Rock and Roll

Every so often a Scottish farmer turns up a knobbly stone ball the size of an orange. No one knows precisely who made them or why: Were they weights for fishing nets? Die-like oracles? Flung weapons? Balls used in games? Some are quite elaborately carved, and they have as many as 160 knobs.

Whatever they were, they were immensely popular among Bronze Age Scots — more than 400 have been found to date in northeastern Scotland, most in Aberdeenshire.

Costa Ricans made stone balls with somewhat larger ambitions, and Romans made enigmatic dodecahedrons. Which of our own artifacts will baffle future civilizations?

Bears Repeating

While lecturing at Oxford, geologist William Buckland kept a bear named Tiglath Pileser. (Buckland was a lunatic.) In 1847 he dressed “Tig” in a cap and gown and took him to the annual meeting of the British Association and to a garden party at the Botanic Gardens. “The bear sucked all our hands and was very caressing,” remembered Charles Lyell. Eventually banished from Christ Church, Tig retired to Islip, where he terrorized the local sweetshop owner until he was sent to the Zoological Gardens.

Byron kept a bear in his chambers at Cambridge — because, he said, Trinity rules forbade dogs. “I had a great hatred of college rules, and contempt for academical honors.” It’s said he conducted it there in a stagecoach (as “Lord Byron and Mr. Bruin”) to sit for a fellowship.

“There was, by the by, rather a witty satire founded on my bear,” Byron later remembered. “A friend of Shelley’s made an ourang-outang (Oran Hanton, Esq.) the hero of a novel (‘Melincourt’), had him created a baronet, and returned for the borough of One Vote.”

All’s Fair

When his second wife died in November 1628, Sir Edward Dering set his sights on a rich London widow. We know this because for some reason he kept a minute journal of his tactics:

Nov. 20. I adventured, was denied. Sent up a letter, which was returned, after she had read it.

Nov. 21. I inveigled G. Newman with 20s.

Nov. 24. I did re-engage him, 20s. I did also oil the cash-keeper, 20s.

Nov. 26. I gave Edmund Aspull [the cash-keeper] another 20s. I was there, but denied sight.

Nov. 27. I sent a second letter, which was kept. I set Sir John Skeffington upon Matthew Cradock [the widow’s cousin]. The cash-keeper supped with me.

Nov. 28. I went to Mr. Cradock, but found him cold.

Nov. 29. I was at the Old Jewry Church and saw her, both forenoon and afternoon.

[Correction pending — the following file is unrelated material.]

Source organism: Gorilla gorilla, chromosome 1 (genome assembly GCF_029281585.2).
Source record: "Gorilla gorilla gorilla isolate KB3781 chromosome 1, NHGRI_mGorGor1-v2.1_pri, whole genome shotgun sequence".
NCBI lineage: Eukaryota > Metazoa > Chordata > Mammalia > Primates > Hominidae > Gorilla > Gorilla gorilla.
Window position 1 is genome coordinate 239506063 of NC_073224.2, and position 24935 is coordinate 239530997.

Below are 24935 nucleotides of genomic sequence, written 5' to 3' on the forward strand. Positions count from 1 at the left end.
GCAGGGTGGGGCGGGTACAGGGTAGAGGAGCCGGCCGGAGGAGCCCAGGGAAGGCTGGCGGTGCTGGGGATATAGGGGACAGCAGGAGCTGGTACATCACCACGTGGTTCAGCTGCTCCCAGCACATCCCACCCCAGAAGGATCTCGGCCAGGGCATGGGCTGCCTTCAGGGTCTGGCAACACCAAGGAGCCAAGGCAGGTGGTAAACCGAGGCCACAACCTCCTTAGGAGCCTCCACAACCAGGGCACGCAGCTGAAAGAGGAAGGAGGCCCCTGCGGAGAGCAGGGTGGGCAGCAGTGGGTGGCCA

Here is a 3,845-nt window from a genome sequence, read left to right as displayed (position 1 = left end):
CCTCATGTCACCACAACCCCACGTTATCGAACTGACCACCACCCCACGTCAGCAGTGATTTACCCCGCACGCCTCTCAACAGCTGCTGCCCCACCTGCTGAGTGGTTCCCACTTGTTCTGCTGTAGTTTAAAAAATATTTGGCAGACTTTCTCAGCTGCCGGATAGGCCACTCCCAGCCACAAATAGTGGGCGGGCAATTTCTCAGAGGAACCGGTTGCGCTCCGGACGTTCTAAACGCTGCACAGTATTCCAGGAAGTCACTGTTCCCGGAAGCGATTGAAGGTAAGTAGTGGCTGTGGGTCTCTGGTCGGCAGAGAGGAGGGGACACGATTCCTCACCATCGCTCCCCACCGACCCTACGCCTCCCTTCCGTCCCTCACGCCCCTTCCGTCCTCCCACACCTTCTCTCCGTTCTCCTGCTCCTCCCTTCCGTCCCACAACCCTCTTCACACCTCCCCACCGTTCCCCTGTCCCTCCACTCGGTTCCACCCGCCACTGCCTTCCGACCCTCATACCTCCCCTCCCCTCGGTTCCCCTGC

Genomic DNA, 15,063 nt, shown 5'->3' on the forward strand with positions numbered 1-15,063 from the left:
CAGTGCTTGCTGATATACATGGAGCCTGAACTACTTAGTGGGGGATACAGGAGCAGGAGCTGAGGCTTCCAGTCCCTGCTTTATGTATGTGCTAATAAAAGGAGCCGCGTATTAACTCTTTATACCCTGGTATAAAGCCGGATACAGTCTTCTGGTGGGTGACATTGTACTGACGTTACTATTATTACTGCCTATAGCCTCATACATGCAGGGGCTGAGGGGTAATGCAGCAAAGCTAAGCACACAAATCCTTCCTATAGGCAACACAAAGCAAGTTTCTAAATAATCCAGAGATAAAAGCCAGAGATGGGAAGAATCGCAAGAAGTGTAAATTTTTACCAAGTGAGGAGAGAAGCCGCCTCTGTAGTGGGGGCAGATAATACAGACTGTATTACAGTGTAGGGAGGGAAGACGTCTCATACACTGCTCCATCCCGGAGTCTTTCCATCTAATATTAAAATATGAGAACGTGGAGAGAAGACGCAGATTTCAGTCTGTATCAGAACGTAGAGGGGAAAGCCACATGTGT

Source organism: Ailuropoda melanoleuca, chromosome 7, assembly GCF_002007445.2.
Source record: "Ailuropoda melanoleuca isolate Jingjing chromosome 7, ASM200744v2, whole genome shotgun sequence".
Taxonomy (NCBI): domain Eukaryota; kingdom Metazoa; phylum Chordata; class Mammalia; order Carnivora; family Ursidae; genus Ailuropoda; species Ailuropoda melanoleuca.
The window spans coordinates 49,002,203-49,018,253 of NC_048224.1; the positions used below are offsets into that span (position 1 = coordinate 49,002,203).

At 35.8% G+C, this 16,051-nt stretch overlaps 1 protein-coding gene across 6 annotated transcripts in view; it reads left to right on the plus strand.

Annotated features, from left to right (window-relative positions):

Dec. 1. I sent a third letter, which was likewise kept.

Jan. 9. George Newman says she hath two suits of silver plate, one in the country and the other here, and that she hath beds of 100l. the bed!

This went on for five months, with the widow hesitating and Sir Edward plying connections with gifts, wine, and money. In the spring she chose another suitor. Edward did marry again — but he neglected to destroy the journal.


During a party on July 9, 1993, lawyer Garry Hoy threw himself at a window on the 24th floor of the Toronto-Dominion Centre, to prove that it was unbreakable.

It wasn’t.

Black Sheep

In 1894, Walter Rothschild drove three zebras to Buckingham Palace to prove they could be tamed.

His family’s banking pedigree meant little to him — he’d wanted to be a zoologist, he said, since age 7.


Dion McGregor never made it big as a songwriter, but he gained fame for another talent — his roommate discovered that McGregor spoke at full conversational volume while dreaming:

  • “Welcome to Midget City. Uh hmmmm … from the ground up we built it. Yes, from the ground up, ummm hmmmm. Well, we have 173 — a hundred — no — 174, 174 buildings … uh hmmmm. We have our own police system. See that little cop over there? One of our midgets.”
  • “Well, I like … it’s 6 feet deep and about 8 feet long. Yes, well … yes … you can drown the neighbor children in it … if they’re noisy you just lure them in. We have a dumbwaiter that comes up from the garden … you just pop them in that dumbwaiter … drag them right up … and pop them in the water … drown them … throw them down into the still. Hah-hah-hah-hah-hah … of, of course, I’m kidding. Heh-heh-heh-heh!”
  • “Well certainly you have to bring a — you have to bring a gift; it’s a birthday party, stupid! Well naturally. What do you think? You can’t go to a birthday party without bringing a gift. Honestly, for a child of 3, you can be so dense. Naturally … yes of course … I don’t care … you bring a gift of your own choosing.”

The two released a recording of these dreams and a companion book in 1964. “You may not believe this,” McGregor wrote, “but I’m one of those people who really values his privacy.”


In Hitler Moves East, former SS officer Paul Carell records a bizarre scene from the bitterly cold winter of 1941 on the eastern front. At Ozarovo a rearguard of the German 3rd Rifle Regiment came across a group of Russian troops standing motionless in waist-deep snow. On investigating, they found that the Soviets, horses and men, had frozen to death where they stood:

Over on one side was a soldier, leaning against the flank of his horse. Next to him a wounded man in the saddle, one leg in a splint, his eyes wide open under iced-up eyebrows, his right hand still gripping the dishevelled mane of his mount. The second lieutenant and the sergeant slumped forward in their saddles, their clenched fists still gripping their reins. Wedged in between two horses were three soldiers: evidently they had tried to keep warm against the animals’ bodies. The horses themselves were like the horses on the plinths of equestrian statues — heads held high, eyes closed, their skin covered with ice, their tails whipped by the wind, but frozen into immobility.

Lance Corporal Tietz couldn’t take photos because “the view-finder froze over with his tears” and the shutter refused to work. “The god of war was holding his hand over the infernal picture,” Carell writes. “It was not to become a memento for others.”